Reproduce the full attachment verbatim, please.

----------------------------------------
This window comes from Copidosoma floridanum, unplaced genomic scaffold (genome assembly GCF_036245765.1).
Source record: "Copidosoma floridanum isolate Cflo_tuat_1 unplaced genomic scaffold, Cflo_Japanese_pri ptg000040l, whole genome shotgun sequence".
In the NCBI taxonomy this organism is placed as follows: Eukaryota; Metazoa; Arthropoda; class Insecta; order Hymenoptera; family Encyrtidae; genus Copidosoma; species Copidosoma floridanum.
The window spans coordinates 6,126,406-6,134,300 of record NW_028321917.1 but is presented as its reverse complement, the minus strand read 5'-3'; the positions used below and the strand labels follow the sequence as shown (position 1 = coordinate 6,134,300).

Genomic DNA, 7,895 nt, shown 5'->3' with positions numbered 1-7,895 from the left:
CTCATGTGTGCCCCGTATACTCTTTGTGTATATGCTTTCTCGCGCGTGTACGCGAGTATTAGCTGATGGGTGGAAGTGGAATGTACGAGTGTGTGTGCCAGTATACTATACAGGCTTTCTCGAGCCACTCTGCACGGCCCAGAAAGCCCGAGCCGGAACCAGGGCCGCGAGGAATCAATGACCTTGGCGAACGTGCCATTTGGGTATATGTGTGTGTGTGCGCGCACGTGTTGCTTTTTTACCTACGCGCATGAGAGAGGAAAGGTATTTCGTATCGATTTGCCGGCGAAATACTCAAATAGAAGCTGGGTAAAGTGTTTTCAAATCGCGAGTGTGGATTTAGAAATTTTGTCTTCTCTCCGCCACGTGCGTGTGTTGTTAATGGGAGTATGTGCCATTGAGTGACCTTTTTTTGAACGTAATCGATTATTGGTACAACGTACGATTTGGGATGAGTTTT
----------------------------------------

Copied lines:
This window comes from Copidosoma floridanum, unplaced genomic scaffold (genome assembly GCF_036245765.1).
Source record: "Copidosoma floridanum isolate Cflo_tuat_1 unplaced genomic scaffold, Cflo_Japanese_pri ptg000040l, whole genome shotgun sequence".
In the NCBI taxonomy this organism is placed as follows: Eukaryota; Metazoa; Arthropoda; class Insecta; order Hymenoptera; family Encyrtidae; genus Copidosoma; species Copidosoma floridanum.
The window spans coordinates 6,126,406-6,134,300 of record NW_028321917.1 but is presented as its reverse complement, the minus strand read 5'-3'; the positions used below and the strand labels follow the sequence as shown (position 1 = coordinate 6,134,300).

Genomic DNA, 7,895 nt, shown 5'->3' with positions numbered 1-7,895 from the left:
CTCATGTGTGCCCCGTATACTCTTTGTGTATATGCTTTCTCGCGCGTGTACGCGAGTATTAGCTGATGGGTGGAAGTGGAATGTACGAGTGTGTGTGCCAGTATACTATACAGGCTTTCTCGAGCCACTCTGCACGGCCCAGAAAGCCCGAGCCGGAACCAGGGCCGCGAGGAATCAATGACCTTGGCGAACGTGCCATTTGGGTATATGTGTGTGTGTGCGCGCACGTGTTGCTTTTTTACCTACGCGCATGAGAGAGGAAAGGTATTTCGTATCGATTTGCCGGCGAAATACTCAAATAGAAGCTGGGTAAAGTGTTTTCAAATCGCGAGTGTGGATTTAGAAATTTTGTCTTCTCTCCGCCACGTGCGTGTGTTGTTAATGGGAGTATGTGCCATTGAGTGACCTTTTTTTGAACGTAATCGATTATTGGTACAACGTACGATTTGGGATGAGTTTT